In the death of the night, on a lonely stretch of road, Rumi is waiting with a bag. Apart from her belongings, that bag also contains her dreams and her insecurities. She’s at a crossroad of her life, where she has left everything behind and looking at an uncertain future. As she looks towards the road, a pair of car headlights glow behind her, eventually retreat to darkness. After a long wait, Rumi retreats to the same darkness, inside her heart.
Driving on a highway, Vicky Sandhu aka DJ Sandz receives a message. It says ‘Slept with Him!’. In a moment, he relives countless moments of love and passion that they had shared. A deep searing pain throbs his self as tears start flowing from his eyes. Screaming his lungs out, he pushes the pedal on the gas, on his route to self-destruction.
Witnessing his wife and her paramour in a tight embrace breaks Robbie from the inside. Whatever trust and belief which had been growing between him and his wife, turns into a smoke of dust. Heartbroken and deceived, he loses himself in liquor and music, where amidst the noise of the world, he desperately tries to hide his inadequacies about his life.
Ladies and Gentlemen welcome to the world of Anurag Kashyap, where relationships and life, both are chaotic and complicated. Here, love and lust are more than a mere four letter word. And everything is run, by the whimsies and fancies of the heart.
Man Ki Marziyaan!!
Anurag Kashyap’s films often hold up a mirror to the society. ‘Manmarziyaan’ opens up with a shot of a young man, jumping over roofs, to answer a bootie call, made by her girlfriend. They are hopelessly in love and being physical is just a mere way of expressing themselves. Everyone in the town knows about them but they literally give a fuck! Kashyap’s leading ladies are often out of their inhibitions. Rumi tops them all. A firebrand who loves like there’s no tomorrow, doesn’t think twice about getting an abortion for an unwanted pregnancy, chides her man for being a wuss about getting married yet runs back to him when he’s on his knees, asking her to reconsider – Rumi’s the face of the changing times of contemporary India. And Taapsee just slays as Rumi. She is a revelation. What an actor!
The men are conceptualized fundamentally weaker than women. Kashyap’s leading men here are also similarly etched. Vicky loves Rumi yet he’s not ready to get married. Robbie marries Rumi though he understands Rumi may not have fully recovered from her past relationship. Vicky is flawed, his coloured and streaked hair, his flair for music creates an aura of a bad boy. Yet he goes weak in the knees for Rumi. Robbie is a banker and everything that Vicky isn’t or perhaps would never be. But when he sees Rumi, a perplexing thought keeps crossing his mind and he finds himself drawn towards her, despite knowing her to be committed to another man. Vicky Kaushal as Vicky breaks your heart, as a confused young man, who doesn’t understand responsibilities yet is crazy about Rumi. Both Kaushal and Tapsee share a sizzling chemistry that’s so evident in their scenes together.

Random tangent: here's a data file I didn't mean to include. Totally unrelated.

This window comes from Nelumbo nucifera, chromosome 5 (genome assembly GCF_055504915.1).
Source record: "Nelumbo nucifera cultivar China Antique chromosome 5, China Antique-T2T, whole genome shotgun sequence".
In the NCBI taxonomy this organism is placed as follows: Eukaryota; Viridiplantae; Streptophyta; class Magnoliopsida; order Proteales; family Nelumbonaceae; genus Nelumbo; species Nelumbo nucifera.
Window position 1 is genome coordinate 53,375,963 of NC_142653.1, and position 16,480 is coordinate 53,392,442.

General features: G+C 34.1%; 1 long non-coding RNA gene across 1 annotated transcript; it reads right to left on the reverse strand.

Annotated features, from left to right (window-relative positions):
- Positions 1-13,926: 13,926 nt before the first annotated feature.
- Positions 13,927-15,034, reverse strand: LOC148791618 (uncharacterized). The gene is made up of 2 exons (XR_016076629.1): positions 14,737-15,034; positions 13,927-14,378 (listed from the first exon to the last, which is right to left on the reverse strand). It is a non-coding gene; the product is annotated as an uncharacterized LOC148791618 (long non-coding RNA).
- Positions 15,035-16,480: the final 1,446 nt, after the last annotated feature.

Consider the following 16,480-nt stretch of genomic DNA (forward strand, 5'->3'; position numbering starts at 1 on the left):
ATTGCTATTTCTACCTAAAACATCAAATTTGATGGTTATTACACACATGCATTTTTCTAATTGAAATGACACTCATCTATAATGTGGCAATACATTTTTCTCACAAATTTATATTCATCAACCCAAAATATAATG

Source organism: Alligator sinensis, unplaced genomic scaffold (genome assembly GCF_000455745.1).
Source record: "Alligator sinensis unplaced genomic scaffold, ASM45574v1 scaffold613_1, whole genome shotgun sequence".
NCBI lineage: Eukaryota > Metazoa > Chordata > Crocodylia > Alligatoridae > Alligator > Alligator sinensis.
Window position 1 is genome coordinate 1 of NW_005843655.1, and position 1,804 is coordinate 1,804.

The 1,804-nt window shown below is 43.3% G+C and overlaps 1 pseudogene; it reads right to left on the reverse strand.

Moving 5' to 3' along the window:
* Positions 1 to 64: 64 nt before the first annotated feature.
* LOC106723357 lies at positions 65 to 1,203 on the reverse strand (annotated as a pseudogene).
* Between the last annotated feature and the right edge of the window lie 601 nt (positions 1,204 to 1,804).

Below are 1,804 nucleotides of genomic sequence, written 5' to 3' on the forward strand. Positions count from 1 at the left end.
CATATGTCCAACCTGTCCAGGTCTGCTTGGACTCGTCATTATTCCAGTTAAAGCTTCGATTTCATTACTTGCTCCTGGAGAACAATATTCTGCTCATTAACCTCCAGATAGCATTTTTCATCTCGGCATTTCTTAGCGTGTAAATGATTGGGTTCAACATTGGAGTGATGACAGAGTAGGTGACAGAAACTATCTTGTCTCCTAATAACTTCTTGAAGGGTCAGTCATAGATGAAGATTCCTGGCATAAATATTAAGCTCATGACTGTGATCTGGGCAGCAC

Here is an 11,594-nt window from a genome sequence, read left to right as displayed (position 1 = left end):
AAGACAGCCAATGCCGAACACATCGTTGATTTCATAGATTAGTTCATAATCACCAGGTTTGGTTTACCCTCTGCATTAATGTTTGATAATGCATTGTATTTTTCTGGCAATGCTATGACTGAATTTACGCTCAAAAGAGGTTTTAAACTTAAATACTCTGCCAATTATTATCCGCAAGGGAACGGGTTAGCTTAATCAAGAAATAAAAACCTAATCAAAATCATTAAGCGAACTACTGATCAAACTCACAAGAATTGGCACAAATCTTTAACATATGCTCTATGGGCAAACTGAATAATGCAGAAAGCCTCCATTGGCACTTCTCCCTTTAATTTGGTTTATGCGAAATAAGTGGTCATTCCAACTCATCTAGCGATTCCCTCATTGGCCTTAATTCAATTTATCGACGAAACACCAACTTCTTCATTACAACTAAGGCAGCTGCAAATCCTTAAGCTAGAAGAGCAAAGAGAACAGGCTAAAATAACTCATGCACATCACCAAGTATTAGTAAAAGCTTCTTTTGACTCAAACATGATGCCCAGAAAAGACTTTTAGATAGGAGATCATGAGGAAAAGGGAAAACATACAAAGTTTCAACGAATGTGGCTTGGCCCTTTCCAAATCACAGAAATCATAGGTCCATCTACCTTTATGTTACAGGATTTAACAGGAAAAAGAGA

A word about Mr Abhishek Bachchan. That man could have been born to any man in this whole world. He could have been Abhishek Kumar, Kapoor or Malhotra. Being a Bachchan is his privilege that at times, has become his curse, his bane. A string of failures, yet he remains unshaken. This time, the man delivers and is simply exceptional. As a man, torn between his own heart and what’s right, he is fabulous as Robbie. At times, you need the right director to inspire the actor inside and Kashyap is that man for Abhishek Bachchan.
Music plays an influential role in the film. Amit Trivedi, the pied piper is responsible for the wonderful music and the background music. The film has 14 songs and each one of them, suits the mood, the moment and the sequences. F for Fyaar, Darya, Grey Wala Shade, Dhyaanchand, Halla are the pick of the album and will remain with you, even after the film gets over.
True to Kashyap’s style, we get to see an amazing pair of twin sisters (Poonam and Priyanka), in every dance sequence and at times, in some scenes as well. The twin sisters represent the two ways of Rumi’s life, her choices of men, the crossroads of her life. The ensemble cast is fabulous, especially Sukhdev Sachdeva as Kakaji. These characters are created by the wonderful writing of Kanika Dhillon, who has also written the screenplay and the dialogues. The city of Amritsar plays a mute spectator to the hullabaloo that these characters create, which has been shot exquisitely by Sylvester Fonseca. The film ends on a note that’s reminiscent of the Richard Linklater’s Before Series and fills your heart with joy.
‘Manmarziyaan’ is Kashyap’s finest. Go for it.
The Cinemawala Rating: 4.5/5